ALCAM shedding

While the detection of ALCAM protein within the tumor tissue is reduced with disease progression, such a trend was not observed in gene expression. Since immunofluorescence staining for ALCAM was performed with an antibody against the extracellular domain, we suspected that the loss of ALCAM in BCa tissue was likely due to proteolytic shedding of the ectodomain [20, 21]. Consequently, we hypothesized that ALCAM shed by malignant urothelium should be detectable in adjacent biofluids such as blood and urine (Figure (Figure3A3A).

Figure 3
Detection of shed ALCAM in biofluids of patients with bladder cancer

We first wanted to determine if ALCAM is detectable in biofluid and, if so, verify that it is, indeed, shed ALCAM and not just intact ALCAM derived from cellular debri or exosomes. Not only was ALCAM detectable, immunoblots of urine from patients with bladder cancer as well as, from tumor cell lysates and conditioned media, reveal two pieces of evidence verifying biofluid ALCAM is actually proteolytically cleaved, shed ALCAM (Figure (Figure3B).3B). First, there is a downward shift in the size of ALCAM detected in conditioned media and urine compared to that detected in lysate (MOG/07; Figure Figure3B,3B, Left). Second, the monoclonal antibody, 1G3A, that is against the intracellular domain of ALCAM can only detect ALCAM in the cell lysate, indicating that ALCAM in the tumor cell conditioned media and urine is lacking this intracellular domain (1G3A; Figure Figure3B,3B, Right).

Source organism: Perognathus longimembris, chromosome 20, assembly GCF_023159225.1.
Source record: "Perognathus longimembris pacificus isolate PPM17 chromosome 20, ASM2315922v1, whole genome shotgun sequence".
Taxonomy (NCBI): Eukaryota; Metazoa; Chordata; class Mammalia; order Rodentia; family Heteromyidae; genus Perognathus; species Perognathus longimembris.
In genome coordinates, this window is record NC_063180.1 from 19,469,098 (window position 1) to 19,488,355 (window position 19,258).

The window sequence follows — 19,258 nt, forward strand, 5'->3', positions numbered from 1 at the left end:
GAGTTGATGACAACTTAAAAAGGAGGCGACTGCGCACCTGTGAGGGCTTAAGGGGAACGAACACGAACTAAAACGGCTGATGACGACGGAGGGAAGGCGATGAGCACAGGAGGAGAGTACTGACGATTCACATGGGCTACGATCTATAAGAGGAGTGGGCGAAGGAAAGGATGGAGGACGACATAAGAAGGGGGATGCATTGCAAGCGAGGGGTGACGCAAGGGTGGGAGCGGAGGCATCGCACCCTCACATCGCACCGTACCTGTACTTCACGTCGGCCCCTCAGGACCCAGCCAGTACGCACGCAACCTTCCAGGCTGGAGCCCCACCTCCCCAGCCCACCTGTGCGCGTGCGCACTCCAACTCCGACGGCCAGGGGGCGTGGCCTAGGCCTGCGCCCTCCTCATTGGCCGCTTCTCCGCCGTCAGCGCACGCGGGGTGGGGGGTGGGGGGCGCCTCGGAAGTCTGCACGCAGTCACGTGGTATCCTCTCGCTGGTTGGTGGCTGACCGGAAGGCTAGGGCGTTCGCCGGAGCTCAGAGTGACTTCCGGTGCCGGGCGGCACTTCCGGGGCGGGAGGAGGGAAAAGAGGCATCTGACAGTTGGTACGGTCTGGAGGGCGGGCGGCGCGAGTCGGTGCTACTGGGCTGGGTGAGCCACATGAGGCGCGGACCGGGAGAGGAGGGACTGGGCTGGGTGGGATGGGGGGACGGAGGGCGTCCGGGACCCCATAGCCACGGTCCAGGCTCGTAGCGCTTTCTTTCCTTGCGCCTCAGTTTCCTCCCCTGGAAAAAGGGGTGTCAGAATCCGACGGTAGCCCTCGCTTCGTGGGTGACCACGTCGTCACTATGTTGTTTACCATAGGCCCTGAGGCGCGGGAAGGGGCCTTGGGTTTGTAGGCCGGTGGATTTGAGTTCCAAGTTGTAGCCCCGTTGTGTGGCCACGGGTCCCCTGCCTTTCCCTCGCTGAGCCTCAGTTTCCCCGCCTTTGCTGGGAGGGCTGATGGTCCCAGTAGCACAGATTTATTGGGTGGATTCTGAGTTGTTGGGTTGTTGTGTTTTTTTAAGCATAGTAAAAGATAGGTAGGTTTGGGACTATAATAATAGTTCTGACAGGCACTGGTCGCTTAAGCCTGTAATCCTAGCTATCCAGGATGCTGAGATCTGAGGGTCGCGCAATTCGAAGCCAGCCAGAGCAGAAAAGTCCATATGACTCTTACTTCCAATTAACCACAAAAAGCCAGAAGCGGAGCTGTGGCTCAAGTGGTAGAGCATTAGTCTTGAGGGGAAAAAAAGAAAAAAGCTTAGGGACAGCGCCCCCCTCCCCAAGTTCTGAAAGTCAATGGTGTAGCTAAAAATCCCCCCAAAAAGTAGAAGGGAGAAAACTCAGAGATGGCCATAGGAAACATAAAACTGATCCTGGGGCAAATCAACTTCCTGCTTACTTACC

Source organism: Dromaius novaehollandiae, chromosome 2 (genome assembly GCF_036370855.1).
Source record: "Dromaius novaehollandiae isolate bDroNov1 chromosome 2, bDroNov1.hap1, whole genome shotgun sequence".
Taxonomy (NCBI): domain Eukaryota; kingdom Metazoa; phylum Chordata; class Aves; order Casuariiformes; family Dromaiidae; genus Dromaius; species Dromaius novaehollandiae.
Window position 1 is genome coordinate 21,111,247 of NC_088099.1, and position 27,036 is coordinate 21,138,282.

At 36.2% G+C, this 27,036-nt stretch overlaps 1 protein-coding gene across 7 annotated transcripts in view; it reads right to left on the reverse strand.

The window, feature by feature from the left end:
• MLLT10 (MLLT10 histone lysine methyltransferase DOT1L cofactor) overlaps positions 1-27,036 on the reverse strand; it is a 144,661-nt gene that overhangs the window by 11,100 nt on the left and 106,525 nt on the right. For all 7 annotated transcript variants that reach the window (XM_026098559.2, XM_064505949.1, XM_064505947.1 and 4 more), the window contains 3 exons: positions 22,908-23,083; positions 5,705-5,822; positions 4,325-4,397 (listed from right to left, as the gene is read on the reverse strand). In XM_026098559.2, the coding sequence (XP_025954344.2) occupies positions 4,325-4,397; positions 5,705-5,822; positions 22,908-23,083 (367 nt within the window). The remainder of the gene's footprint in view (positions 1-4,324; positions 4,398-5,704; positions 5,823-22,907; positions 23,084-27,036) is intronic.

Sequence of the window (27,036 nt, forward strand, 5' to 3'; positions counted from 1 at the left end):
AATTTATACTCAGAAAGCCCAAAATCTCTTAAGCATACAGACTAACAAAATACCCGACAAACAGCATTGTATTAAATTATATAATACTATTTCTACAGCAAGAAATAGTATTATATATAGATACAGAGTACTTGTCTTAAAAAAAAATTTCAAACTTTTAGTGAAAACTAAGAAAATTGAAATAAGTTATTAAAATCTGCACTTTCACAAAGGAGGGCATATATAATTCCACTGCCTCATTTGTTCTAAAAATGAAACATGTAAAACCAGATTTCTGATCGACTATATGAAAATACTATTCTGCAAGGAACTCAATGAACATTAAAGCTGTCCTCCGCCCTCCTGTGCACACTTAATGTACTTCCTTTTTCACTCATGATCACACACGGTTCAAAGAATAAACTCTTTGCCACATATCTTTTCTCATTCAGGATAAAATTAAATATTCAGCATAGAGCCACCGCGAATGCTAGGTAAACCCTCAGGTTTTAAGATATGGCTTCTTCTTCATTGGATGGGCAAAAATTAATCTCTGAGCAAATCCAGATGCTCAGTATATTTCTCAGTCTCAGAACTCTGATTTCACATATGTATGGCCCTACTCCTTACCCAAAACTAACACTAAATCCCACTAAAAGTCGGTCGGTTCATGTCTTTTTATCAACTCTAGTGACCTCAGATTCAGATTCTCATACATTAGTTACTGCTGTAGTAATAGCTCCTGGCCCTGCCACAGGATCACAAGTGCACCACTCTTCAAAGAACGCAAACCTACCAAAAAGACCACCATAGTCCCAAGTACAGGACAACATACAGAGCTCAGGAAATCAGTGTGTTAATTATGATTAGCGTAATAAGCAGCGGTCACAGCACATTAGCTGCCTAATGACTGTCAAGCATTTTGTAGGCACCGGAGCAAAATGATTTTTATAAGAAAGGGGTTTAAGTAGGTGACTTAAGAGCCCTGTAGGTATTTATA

Shed ALCAM levels in serum and urine

We next analyzed serum and urine ALCAM levels by ELISA from patients in four distinct biofluid cohorts including: 1) patients undergoing surgery but with no cancer (Normal Controls), 2) patients with inflammatory diseases (Inflammation), 3) patients with non-bladder malignancies (General Cancer) and 4) patients with high-grade bladder cancer (BCa). Analysis of serum ALCAM revealed that it was moderately elevated in BCa patients compared to Normal Controls (Figure (Figure3C;3C; 1.3-fold, P < 0.0001). In contrast, the level of ALCAM in urine from BCa patients was dramatically elevated when compared to Normal Controls (Figure (Figure3D;3D; 17.0-fold, P < 0.0001). Urinary ALCAM levels were also measured for patients with inflammatory diseases or other cancers to confirm that the significant elevation of urine ALCAM was specific to the presence of BCa. These non-BCa urines did show elevated levels of ALCAM when compared to normal controls (Figure (Figure3D;3D; 5.6 and 6.6-fold; P = 0.0183 and P < 0.0001) but still contained significantly less ALCAM than the BCa urines (Figure (Figure3C;3C; 3.0 and 2.5-fold; both P < 0.0001).

Quality control